by Susan Casey
AS ANYONE OVER THE AGE OF TEN CAN TELL YOU, THE WORLD IS A competitive place—and sometimes extreme behavior is required in order to get what you want. Nothing as radical as, say, annexing a country or knocking off a bank, just a subtle twisting of the rules from time to time in order to achieve your goals. One such skill that I have found especially useful over the years is the ability to angle my way into almost any job.
I began to develop this technique largely out of desperation, just a few weeks after I graduated from university. I was perusing the classifieds in the Toronto Star when I spotted an ad for my dream job: an entry-level position at a hip Toronto advertising agency, a career-making place where even the briefest employment would open future doors. I had no intention of letting anyone else get this job. Pulling together my first résumé, I carefully matched my "career objectives" to the job requirements spelled out in the ad. Their "must work well on deadline" translated to my love of "fast-paced challenges." I was working my way down the list of attributes when I hit the big snag: "extensive experience operating a stat camera."
This was the pre-desktop-publishing era, back when mock-ups were created with X-Acto knives, cardboard, wax, and, occasionally, drops of blood. Cumbersome photographic equipment was deployed to produce stats, which were images—either a chunk of type or a piece of artwork—that were printed on photographic paper and pasted onto a board to make a proof for the printer.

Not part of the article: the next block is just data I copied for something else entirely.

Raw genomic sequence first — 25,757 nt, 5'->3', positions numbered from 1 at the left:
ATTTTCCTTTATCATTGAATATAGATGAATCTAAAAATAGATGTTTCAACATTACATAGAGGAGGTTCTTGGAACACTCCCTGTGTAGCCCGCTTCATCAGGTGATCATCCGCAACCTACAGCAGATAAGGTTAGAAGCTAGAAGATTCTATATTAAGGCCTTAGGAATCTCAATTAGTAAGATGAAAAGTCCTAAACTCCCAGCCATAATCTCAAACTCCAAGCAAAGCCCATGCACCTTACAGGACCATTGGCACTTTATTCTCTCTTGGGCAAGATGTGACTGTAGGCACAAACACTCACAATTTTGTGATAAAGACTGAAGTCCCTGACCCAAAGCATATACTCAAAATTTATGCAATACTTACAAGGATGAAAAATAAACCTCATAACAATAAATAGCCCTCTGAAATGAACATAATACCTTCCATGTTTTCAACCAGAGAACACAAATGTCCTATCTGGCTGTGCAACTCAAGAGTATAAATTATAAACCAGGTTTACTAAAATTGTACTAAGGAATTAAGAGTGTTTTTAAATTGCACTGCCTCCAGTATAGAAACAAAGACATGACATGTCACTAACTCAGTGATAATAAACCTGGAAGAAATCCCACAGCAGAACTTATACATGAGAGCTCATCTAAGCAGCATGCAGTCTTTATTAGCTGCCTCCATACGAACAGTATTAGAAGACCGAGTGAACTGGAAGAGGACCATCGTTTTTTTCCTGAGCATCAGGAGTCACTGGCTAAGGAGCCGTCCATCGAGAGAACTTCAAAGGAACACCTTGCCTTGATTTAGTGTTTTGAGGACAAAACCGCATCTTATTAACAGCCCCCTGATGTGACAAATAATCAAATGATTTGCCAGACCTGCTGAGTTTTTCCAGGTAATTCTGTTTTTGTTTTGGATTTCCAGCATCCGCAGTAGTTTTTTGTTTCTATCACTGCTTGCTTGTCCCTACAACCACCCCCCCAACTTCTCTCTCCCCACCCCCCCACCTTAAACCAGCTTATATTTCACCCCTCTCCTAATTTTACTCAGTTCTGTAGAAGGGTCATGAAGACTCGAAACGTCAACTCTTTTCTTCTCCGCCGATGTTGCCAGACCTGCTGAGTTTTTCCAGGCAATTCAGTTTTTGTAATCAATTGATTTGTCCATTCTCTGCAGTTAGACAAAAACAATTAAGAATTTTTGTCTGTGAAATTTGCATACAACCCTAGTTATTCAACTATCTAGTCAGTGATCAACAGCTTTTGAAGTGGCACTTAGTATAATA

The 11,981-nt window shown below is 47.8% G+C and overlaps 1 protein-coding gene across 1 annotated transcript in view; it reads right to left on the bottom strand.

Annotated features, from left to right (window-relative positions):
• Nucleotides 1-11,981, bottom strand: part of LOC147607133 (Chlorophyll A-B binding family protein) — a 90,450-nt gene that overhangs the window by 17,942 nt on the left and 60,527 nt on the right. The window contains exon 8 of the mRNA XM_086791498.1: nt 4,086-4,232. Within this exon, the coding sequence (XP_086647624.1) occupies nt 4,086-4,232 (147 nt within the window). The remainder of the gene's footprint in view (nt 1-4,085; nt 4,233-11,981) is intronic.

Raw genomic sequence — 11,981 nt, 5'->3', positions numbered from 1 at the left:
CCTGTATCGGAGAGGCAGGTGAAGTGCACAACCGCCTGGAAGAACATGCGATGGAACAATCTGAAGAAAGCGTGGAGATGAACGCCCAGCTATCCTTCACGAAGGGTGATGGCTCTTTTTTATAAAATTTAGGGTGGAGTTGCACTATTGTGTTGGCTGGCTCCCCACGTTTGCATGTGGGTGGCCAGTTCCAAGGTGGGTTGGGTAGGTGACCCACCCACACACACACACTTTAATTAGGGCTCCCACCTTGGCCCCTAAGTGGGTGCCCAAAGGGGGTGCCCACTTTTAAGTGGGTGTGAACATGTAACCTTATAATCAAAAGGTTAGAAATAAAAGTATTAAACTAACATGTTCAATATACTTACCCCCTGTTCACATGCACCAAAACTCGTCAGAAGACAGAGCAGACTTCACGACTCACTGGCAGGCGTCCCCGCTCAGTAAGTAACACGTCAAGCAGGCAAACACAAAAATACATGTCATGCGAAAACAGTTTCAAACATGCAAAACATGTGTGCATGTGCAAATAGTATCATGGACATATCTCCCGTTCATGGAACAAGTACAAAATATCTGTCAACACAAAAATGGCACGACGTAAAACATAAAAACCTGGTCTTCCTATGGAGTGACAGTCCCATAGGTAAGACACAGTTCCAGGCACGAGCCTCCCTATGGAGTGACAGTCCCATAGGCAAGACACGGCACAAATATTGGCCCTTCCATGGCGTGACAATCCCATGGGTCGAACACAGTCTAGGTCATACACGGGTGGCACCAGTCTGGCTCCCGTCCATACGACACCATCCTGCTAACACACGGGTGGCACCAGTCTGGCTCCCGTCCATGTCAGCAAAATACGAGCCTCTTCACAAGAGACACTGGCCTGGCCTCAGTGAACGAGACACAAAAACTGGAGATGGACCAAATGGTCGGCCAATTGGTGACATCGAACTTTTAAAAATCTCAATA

The stat camera was a lummox of a machine. Standing at least five feet tall, sporting needles and gauges and glass plates and dials and a vacuum that made a scary sucking noise, it required its own darkroom. The art department at my university had contained such a beast, but the camera was considered too valuable and complicated for experimentation by students, even art students like me. Instead, it was manned by a laid-back, long-haired technician named Kirk. Though Kirk was barely older than any of the students, he'd had an aura of technical competence that set him apart. I called Kirk.
"That's easy," he said. "There are only two types of stat cameras: Agfas and Kodaks. They're completely different. So tell them you've had extensive experience working a stat camera, and then once you get the job, if it's an Agfa say 'Oh, I learned on a Kodak,' and if it's a Kodak say 'Oh, I learned on an Agfa: They won't fire you over that, and it'll explain why you've got no clue how to work the thing."
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